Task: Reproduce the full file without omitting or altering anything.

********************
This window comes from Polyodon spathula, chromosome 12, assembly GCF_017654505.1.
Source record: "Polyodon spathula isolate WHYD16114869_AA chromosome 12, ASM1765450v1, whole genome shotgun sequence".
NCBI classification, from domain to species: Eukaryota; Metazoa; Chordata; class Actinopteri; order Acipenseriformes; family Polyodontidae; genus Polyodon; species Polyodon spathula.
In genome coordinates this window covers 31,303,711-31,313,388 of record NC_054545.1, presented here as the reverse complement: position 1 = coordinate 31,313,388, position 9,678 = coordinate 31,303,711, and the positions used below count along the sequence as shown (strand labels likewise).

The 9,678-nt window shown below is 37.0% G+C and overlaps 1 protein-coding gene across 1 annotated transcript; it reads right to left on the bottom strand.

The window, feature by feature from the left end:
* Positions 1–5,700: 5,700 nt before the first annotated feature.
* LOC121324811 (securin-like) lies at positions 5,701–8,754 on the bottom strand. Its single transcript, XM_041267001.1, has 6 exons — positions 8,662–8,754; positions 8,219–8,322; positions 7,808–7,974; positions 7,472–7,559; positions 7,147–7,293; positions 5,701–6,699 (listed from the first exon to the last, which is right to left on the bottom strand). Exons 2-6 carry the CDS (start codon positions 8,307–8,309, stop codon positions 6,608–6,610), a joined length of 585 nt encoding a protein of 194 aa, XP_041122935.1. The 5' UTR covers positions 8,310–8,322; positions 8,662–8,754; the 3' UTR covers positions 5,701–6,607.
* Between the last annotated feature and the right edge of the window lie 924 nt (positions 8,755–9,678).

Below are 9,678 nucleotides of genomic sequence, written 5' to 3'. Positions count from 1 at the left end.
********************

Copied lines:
This window comes from Polyodon spathula, chromosome 12, assembly GCF_017654505.1.
Source record: "Polyodon spathula isolate WHYD16114869_AA chromosome 12, ASM1765450v1, whole genome shotgun sequence".
NCBI classification, from domain to species: Eukaryota; Metazoa; Chordata; class Actinopteri; order Acipenseriformes; family Polyodontidae; genus Polyodon; species Polyodon spathula.
In genome coordinates this window covers 31,303,711-31,313,388 of record NC_054545.1, presented here as the reverse complement: position 1 = coordinate 31,313,388, position 9,678 = coordinate 31,303,711, and the positions used below count along the sequence as shown (strand labels likewise).

The 9,678-nt window shown below is 37.0% G+C and overlaps 1 protein-coding gene across 1 annotated transcript; it reads right to left on the bottom strand.

The window, feature by feature from the left end:
* Positions 1–5,700: 5,700 nt before the first annotated feature.
* LOC121324811 (securin-like) lies at positions 5,701–8,754 on the bottom strand. Its single transcript, XM_041267001.1, has 6 exons — positions 8,662–8,754; positions 8,219–8,322; positions 7,808–7,974; positions 7,472–7,559; positions 7,147–7,293; positions 5,701–6,699 (listed from the first exon to the last, which is right to left on the bottom strand). Exons 2-6 carry the CDS (start codon positions 8,307–8,309, stop codon positions 6,608–6,610), a joined length of 585 nt encoding a protein of 194 aa, XP_041122935.1. The 5' UTR covers positions 8,310–8,322; positions 8,662–8,754; the 3' UTR covers positions 5,701–6,607.
* Between the last annotated feature and the right edge of the window lie 924 nt (positions 8,755–9,678).

Below are 9,678 nucleotides of genomic sequence, written 5' to 3'. Positions count from 1 at the left end.